There's scarcely a business in the world that isn't excited about China right now. Its economy is growing like gangbusters, as its gigantic population continues to join the world's middle class.
In the long term, it's going to be a huge opportunity for a lot of players.
But if you're eager to take your business into China, it's worth being aware of a few of the big risks in the medium term. The point isn't that you shouldn't go into China, but there's no reason not to be cognizant of a few issues.
The first is that China is arguably getting overheated and into bubble territory. That's why the People's Bank of China just increased reserve requirements for its lend-happy banks.
Here's the problem though: a soft-landing in the general economy could produce a hard landing in some other areas. For example, it's believed that the country has over-bought commodities, and even a slight hiccup in demand could crush commodity exporters.
The country also has a huge real estate bubble. Just like in the US a few years ago, buying homes has become a national obsession. Middle-class workers are buying second homes for speculation. And, given how many more women there are than men, there's a widespread belief among males that finding a wife is impossible if you don't own a home.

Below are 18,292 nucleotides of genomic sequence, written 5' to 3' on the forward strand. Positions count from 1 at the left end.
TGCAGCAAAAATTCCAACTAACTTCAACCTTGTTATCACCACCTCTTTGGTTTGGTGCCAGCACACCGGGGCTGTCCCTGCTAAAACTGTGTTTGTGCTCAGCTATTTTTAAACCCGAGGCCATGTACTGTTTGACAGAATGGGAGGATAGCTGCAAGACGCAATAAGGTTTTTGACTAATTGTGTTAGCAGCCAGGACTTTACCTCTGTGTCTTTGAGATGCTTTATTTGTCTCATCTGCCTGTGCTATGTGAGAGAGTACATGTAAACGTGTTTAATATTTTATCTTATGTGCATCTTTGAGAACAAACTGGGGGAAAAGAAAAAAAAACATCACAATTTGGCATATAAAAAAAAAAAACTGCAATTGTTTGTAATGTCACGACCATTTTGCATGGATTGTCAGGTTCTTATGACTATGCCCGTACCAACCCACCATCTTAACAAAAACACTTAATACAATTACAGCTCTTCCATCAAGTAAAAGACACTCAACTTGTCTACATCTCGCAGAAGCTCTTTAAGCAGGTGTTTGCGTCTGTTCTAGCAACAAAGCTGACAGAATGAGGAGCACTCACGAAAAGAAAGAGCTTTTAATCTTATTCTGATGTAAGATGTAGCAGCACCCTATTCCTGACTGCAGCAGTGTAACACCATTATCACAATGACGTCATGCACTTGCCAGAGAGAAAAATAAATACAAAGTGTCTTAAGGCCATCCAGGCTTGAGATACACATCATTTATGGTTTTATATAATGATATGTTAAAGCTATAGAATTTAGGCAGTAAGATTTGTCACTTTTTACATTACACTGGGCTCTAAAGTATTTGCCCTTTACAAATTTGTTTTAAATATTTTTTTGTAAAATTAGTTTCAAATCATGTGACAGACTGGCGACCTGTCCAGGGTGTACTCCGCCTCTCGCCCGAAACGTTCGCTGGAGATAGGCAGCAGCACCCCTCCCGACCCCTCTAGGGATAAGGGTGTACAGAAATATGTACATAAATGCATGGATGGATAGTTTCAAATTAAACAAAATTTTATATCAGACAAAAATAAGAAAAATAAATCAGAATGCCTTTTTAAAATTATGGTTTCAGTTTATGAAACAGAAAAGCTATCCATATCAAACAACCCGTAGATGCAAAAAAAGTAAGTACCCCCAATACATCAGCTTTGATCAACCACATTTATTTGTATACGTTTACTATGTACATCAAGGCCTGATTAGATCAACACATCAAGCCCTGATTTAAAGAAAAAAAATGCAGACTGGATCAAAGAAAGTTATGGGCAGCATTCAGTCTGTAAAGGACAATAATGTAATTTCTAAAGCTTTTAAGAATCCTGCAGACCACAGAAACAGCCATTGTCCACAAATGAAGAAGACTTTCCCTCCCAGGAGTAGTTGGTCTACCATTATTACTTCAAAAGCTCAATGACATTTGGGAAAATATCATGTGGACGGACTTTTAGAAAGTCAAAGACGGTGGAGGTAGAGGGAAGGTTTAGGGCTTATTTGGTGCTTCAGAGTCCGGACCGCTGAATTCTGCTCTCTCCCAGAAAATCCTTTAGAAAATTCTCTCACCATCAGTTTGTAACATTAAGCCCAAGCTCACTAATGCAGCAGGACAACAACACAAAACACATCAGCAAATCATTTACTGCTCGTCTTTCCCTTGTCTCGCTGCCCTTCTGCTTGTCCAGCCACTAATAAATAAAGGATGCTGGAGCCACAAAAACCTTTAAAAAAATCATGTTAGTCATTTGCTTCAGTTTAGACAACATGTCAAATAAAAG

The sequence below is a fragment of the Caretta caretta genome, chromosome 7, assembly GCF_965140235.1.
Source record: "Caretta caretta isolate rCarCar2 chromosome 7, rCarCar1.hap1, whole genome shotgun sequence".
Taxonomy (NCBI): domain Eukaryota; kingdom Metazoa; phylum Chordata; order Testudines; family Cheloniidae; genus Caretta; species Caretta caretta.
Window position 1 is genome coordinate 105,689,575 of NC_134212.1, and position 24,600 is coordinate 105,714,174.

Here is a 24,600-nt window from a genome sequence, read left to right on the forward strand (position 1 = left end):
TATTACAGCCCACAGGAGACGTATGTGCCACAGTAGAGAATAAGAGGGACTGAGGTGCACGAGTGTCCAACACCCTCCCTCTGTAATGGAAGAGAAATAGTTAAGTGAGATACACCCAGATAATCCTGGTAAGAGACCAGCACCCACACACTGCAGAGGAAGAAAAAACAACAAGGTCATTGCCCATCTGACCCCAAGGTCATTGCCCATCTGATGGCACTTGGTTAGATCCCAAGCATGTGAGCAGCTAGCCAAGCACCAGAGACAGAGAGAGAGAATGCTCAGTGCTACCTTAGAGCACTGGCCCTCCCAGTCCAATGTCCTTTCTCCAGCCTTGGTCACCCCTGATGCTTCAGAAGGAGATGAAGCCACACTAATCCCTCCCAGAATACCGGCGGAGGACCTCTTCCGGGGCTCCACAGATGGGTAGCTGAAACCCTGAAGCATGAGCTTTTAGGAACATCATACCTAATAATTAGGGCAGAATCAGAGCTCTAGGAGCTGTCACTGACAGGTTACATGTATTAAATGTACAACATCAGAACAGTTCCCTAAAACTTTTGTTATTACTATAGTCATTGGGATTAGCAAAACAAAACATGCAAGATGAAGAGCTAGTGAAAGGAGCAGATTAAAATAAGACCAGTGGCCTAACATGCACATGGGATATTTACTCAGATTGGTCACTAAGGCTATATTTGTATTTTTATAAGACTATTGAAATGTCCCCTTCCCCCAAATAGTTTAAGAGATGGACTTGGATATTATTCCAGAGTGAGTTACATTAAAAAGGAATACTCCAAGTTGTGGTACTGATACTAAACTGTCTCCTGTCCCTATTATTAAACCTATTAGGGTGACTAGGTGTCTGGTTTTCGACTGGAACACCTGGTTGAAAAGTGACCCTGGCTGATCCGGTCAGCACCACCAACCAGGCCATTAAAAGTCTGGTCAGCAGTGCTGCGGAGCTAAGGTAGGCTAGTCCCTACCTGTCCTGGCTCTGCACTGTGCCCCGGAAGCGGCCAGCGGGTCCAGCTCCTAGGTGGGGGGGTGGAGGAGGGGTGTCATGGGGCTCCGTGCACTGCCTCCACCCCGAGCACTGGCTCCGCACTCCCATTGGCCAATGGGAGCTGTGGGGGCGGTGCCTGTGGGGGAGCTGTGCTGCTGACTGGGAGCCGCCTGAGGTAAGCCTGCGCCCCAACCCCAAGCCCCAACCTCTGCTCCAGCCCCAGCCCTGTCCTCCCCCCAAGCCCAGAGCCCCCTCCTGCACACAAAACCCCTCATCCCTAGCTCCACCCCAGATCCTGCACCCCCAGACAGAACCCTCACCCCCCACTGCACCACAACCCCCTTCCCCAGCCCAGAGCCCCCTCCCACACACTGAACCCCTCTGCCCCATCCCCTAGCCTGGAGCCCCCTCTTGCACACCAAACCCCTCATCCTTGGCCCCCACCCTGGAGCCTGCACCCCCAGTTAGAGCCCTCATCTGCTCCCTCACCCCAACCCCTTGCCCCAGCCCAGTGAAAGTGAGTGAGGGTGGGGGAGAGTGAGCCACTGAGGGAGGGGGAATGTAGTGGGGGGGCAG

On the commercial real estate side, there are similar horrors. Vacancy rates are sky-high, production quality is shoddy, and developers are resorting to classic tactics like holding back units for later sale on anticipation of higher prices.
There are other issues, too. Executives at Australian iron ore miner Rio Tinto were arrested on charges of "spying," but some believe the action is retaliation for too-high prices. Geopolitically, the relationship between China and the US is increasingly tense, as evidenced by complaints over Taiwan and the Dalai Lama.
And the country also has more than its fair share of social issues, and the government is freaked out over the possibility of civil unrest.
Again, none of these are dealbreakers -- the opportunity in China is still huge. But there's no doubt that there are some serious medium-term risks you should be aware of if you're going to attempt to ride along in the country's ride to prosperity.